As the Superman series started fading in success throughout the ‘80s, Batman stepped in to save the day (sort of). Michael Keaton as Man About Bats and Jack Nicholson as the Joker made Tim Burton’s 1989 superhero movie the blockbuster to beat.
But the Batman movies seem to follow in the footsteps of Sups and friends, losing favor as they kept on coming, and spectacularly crashing out with Batman and Robin in 1997. Just like the Superman movies, it would take years for Batman to have his onscreen revival again.
Marvel’s Slow And Struggling Start
While Sups and Bats battled it out respectively at the box office during the ‘80s and ‘90s, Marvel produced … well, some stuff. Between 1944 and 1997, four of their superheroes made it to the big screen, and one of them was a duck.
Dolph Lundgren was the Punisher in 1989, but the film didn’t get a wide release in the United States, Sweden, or South Africa. A Captain America movie was also produced but never released in theaters, as was the now infamous 1994 Fantastic Four — a movie that, apparently, was purely made to keep the rights of the characters, and one that you can totally watch in full on YouTube.
The Slow And Steady Rise Of The Subversive Anti-Hero
While not everyone ended up seeing 1989’s The Punisher, many people did get to see some lesser-known comic hero characters thought of as more subversive anti-hero types hit the movies and hit them well. The Mask (from Dark Horse Comics) was a ‘90s hit, and The Crow gained an instant cult following. A year later in 1995, Tank Girl and her kangaroo boys arrived to wreak havoc, and in 1998 Blade bamboozled everyone by becoming a surprise hit and officially putting Marvel on the Movie Map.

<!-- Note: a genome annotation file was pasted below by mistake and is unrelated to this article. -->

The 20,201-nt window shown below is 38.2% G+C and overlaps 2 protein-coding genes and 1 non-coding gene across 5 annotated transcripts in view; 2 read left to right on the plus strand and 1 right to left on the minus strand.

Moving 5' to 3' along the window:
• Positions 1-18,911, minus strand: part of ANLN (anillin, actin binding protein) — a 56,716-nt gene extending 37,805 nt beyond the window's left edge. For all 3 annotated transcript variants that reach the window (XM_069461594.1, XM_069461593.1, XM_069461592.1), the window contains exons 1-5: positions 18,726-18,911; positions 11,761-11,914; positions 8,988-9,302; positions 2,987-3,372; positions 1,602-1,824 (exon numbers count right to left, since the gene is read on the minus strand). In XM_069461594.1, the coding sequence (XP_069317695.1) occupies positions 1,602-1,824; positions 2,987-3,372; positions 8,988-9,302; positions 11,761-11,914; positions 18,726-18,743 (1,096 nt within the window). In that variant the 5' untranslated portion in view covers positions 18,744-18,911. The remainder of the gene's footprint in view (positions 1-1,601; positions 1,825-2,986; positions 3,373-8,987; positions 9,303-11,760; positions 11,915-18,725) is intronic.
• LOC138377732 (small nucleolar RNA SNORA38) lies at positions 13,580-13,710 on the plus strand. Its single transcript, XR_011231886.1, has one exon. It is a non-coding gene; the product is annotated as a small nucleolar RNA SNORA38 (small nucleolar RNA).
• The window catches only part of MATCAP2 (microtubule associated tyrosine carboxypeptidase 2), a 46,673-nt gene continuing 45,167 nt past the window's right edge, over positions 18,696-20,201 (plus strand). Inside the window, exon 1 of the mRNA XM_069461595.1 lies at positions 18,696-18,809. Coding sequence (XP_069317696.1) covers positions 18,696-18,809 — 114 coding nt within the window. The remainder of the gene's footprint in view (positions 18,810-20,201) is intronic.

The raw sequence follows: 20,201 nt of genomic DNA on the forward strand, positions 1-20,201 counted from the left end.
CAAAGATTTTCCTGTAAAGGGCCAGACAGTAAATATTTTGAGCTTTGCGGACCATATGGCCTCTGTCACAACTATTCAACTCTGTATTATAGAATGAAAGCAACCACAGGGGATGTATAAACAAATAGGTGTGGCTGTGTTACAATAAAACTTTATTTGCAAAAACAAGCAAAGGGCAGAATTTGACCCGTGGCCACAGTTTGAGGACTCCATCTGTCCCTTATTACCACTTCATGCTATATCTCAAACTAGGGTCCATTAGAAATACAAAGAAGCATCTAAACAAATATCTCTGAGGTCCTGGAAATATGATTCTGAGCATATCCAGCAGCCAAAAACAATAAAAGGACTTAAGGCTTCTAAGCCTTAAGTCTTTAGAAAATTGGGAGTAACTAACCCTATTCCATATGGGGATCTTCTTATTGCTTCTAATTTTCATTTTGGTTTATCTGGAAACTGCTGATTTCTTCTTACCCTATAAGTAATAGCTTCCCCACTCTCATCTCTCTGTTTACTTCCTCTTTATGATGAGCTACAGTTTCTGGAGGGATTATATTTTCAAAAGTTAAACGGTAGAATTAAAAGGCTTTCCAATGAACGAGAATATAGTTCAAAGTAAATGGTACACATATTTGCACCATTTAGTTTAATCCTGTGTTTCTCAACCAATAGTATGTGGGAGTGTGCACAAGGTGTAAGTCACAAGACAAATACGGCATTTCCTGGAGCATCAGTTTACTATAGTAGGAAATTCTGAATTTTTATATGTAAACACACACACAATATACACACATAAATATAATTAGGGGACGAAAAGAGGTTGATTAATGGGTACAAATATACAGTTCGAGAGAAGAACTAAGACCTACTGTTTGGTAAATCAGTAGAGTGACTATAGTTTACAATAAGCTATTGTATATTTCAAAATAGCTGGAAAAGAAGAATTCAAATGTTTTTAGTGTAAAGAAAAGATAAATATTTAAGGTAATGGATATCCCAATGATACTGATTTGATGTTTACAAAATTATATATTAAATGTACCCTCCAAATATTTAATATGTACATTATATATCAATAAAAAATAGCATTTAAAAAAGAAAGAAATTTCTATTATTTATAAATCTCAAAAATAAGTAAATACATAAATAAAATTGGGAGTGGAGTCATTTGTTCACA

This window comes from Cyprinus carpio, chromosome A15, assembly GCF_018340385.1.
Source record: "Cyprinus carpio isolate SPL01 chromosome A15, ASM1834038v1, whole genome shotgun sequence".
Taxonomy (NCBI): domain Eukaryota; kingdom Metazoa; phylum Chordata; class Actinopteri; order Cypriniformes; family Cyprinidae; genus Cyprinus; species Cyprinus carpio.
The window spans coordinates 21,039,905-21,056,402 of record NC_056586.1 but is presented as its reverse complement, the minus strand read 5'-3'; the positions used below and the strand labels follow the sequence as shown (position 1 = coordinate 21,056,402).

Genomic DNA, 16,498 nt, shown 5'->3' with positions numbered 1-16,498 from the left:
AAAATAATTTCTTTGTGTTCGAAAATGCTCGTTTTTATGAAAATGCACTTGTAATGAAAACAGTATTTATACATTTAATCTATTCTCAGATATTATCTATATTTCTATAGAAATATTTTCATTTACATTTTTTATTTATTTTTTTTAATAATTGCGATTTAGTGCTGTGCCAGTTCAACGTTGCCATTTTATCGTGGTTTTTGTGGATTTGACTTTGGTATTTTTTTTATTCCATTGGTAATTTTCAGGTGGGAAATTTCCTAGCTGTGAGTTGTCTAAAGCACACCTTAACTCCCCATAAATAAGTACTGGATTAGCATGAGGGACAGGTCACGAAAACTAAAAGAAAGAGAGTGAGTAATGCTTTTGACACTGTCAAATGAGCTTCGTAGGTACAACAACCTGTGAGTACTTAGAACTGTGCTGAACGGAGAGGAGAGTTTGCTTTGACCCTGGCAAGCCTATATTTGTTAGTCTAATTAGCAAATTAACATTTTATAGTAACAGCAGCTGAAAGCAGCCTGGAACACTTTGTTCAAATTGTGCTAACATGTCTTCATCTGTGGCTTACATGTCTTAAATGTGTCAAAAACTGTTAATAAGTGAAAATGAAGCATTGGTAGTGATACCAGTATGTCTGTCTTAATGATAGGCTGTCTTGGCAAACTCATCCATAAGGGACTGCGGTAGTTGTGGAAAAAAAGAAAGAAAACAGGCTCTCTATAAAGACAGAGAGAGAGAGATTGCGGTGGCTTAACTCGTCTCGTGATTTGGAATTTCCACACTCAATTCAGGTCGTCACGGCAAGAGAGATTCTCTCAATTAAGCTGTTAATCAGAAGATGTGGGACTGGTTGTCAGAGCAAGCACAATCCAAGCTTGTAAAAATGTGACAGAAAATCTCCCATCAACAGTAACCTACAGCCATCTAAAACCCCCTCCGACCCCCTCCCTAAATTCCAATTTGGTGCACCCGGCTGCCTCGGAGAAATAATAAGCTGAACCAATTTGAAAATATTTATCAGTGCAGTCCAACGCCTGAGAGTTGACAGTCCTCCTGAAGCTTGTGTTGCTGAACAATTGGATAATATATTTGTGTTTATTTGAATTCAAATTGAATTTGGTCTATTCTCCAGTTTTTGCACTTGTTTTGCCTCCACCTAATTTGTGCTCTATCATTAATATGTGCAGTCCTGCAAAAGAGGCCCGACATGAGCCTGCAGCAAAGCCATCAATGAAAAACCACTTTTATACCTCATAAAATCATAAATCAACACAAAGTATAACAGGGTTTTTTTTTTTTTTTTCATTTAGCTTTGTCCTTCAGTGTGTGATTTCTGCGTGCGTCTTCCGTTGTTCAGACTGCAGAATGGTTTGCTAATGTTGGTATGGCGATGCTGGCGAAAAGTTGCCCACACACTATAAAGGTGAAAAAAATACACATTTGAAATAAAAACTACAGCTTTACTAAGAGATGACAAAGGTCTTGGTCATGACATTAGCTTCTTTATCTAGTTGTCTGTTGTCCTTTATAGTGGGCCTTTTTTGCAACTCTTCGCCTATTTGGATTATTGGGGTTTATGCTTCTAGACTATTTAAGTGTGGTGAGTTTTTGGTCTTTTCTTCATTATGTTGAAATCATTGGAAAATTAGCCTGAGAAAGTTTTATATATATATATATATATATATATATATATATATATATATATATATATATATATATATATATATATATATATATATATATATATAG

And Then There Were The X-Men
Just like the animated Batman series, Professor Xavier and his school of gnarly outcasts saw their initial success in television. The arrival of Wolverine and the gang at the movies in the year 2000 was, thus, an epic one. The film ushered in the Era of Marvel Movies, and its original trilogy success subsequently gave us the Wolverine trilogy, the four prequel films that span from X-Men: First Class to Dark Phoenix, and the Deadpool movies.
Sam Raimi’s Spider-Man
Two years after X-Men made comic and TV nerds jump with joy, Spider-Man swung its way onto our movie screens, and we really don’t need to tell you how that’s all been going.
The Return Of The Man About Bats/Joker
Christopher Nolan’s Batman Begins came at us in 2005 and honestly, no one’s ever been the same since. Not only did it revive the character and his gadgets, but Heath Ledger’s iconic portrayal of Joker ignited a haunting new interest in one of the greatest fictional villains of all times — resulting in an exponential growth of both film and TV adaptations to follow.
Of course, Superman would soon make his return, too — to various degrees of success and popularity.
Those Avengers And The Birth Of The MCU
In 2006, Marvel managed to acquire the rights to their comic book characters again, because licensing is a different kind of hell. Iron Man was the first to come out with his own movie, paving the way not only for the Avengers but also the Marvel Cinematic Universe to kick off and cement superhero movies as a central part of the filmmaking industry.
Welcome To The Multiverse
Not only are we in both Marvel and DC’s multiverse phase, but we’re also whiplashing from theater screens to our TV screens to catch all the superhero titles being produced as we speak. Not many thought we’d ever be here like this. Thank/blame pulp magazines (and the French).
Thumbnail: Warner Bros., New Line Cinema